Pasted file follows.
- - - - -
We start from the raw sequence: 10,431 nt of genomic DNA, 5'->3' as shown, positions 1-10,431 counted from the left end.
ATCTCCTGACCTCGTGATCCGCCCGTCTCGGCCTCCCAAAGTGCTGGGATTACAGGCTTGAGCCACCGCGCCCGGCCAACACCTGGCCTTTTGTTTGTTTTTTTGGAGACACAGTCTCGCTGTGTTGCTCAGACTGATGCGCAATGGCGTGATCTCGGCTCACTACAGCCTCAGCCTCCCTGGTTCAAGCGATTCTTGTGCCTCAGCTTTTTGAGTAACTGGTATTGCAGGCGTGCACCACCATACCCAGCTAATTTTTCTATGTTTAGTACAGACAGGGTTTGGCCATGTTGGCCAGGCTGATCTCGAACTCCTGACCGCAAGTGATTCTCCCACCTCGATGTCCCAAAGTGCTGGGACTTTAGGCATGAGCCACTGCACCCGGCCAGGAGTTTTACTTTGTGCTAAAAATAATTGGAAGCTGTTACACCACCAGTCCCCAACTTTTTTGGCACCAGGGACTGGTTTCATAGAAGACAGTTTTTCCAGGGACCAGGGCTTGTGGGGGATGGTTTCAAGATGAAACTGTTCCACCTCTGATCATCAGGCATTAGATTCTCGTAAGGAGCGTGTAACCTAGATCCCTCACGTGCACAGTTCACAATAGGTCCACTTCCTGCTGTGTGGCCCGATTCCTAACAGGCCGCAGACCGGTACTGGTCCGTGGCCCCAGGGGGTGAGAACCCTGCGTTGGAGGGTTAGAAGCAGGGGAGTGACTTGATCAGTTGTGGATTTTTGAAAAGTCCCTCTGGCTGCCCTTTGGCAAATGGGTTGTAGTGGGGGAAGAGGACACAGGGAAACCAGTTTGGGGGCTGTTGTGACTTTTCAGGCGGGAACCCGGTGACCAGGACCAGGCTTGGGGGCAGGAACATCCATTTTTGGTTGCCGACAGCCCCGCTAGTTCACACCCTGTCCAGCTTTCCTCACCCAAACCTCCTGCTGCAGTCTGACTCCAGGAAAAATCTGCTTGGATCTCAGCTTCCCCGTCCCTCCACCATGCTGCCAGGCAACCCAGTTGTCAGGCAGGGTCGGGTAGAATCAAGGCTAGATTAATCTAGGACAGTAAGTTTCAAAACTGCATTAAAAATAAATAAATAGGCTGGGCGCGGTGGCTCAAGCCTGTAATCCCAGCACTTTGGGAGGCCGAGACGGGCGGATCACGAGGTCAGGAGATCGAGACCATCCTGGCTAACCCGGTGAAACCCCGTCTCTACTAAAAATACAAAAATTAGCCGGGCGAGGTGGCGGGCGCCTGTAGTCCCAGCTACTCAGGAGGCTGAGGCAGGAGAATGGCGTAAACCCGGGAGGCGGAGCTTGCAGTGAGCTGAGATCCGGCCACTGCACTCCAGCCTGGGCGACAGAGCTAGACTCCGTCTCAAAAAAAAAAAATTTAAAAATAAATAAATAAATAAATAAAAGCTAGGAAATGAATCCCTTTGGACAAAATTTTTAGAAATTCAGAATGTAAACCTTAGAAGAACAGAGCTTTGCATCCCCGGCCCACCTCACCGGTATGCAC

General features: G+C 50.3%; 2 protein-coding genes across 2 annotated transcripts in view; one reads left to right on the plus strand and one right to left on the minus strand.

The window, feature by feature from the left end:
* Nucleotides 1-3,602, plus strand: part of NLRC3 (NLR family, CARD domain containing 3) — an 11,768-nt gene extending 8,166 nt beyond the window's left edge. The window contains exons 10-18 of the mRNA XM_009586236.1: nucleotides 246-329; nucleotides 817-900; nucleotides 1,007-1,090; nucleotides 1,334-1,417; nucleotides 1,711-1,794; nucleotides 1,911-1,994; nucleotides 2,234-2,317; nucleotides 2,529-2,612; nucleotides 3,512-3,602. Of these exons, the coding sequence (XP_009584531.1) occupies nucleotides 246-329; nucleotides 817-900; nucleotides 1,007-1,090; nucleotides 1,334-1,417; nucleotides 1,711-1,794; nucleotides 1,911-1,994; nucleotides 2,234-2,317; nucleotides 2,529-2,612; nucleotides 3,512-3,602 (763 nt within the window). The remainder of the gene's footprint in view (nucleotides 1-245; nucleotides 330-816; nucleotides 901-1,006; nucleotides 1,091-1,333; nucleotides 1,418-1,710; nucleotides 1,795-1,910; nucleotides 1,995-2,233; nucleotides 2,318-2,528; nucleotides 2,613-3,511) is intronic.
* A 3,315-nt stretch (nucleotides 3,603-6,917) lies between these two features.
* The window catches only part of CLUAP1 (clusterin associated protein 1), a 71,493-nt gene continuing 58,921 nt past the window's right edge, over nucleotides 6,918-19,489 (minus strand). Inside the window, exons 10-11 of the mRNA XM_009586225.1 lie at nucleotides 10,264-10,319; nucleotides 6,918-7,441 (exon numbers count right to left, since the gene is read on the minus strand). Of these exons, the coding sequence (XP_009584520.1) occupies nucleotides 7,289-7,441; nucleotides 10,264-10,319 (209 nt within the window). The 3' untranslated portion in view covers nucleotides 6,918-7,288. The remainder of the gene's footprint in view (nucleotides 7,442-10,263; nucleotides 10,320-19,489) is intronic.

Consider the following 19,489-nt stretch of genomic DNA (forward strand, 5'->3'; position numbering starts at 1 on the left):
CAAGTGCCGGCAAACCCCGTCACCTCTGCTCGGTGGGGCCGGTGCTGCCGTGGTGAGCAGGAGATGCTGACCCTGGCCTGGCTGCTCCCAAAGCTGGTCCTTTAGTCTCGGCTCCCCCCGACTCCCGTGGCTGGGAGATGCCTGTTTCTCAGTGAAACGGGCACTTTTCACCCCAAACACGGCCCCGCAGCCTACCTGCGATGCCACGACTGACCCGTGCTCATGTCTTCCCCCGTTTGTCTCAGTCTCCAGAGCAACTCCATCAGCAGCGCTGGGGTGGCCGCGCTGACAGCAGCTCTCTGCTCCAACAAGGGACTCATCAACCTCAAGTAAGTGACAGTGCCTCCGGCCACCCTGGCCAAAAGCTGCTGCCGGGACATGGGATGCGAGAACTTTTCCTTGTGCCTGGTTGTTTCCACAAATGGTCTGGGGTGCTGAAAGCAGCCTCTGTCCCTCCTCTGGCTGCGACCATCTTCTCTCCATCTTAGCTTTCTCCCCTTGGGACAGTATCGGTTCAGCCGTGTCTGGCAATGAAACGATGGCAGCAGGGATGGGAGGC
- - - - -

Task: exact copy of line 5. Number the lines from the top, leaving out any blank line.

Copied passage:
* Nucleotides 1-3,602, plus strand: part of NLRC3 (NLR family, CARD domain containing 3) — an 11,768-nt gene extending 8,166 nt beyond the window's left edge. The window contains exons 10-18 of the mRNA XM_009586236.1: nucleotides 246-329; nucleotides 817-900; nucleotides 1,007-1,090; nucleotides 1,334-1,417; nucleotides 1,711-1,794; nucleotides 1,911-1,994; nucleotides 2,234-2,317; nucleotides 2,529-2,612; nucleotides 3,512-3,602. Of these exons, the coding sequence (XP_009584531.1) occupies nucleotides 246-329; nucleotides 817-900; nucleotides 1,007-1,090; nucleotides 1,334-1,417; nucleotides 1,711-1,794; nucleotides 1,911-1,994; nucleotides 2,234-2,317; nucleotides 2,529-2,612; nucleotides 3,512-3,602 (763 nt within the window). The remainder of the gene's footprint in view (nucleotides 1-245; nucleotides 330-816; nucleotides 901-1,006; nucleotides 1,091-1,333; nucleotides 1,418-1,710; nucleotides 1,795-1,910; nucleotides 1,995-2,233; nucleotides 2,318-2,528; nucleotides 2,613-3,511) is intronic.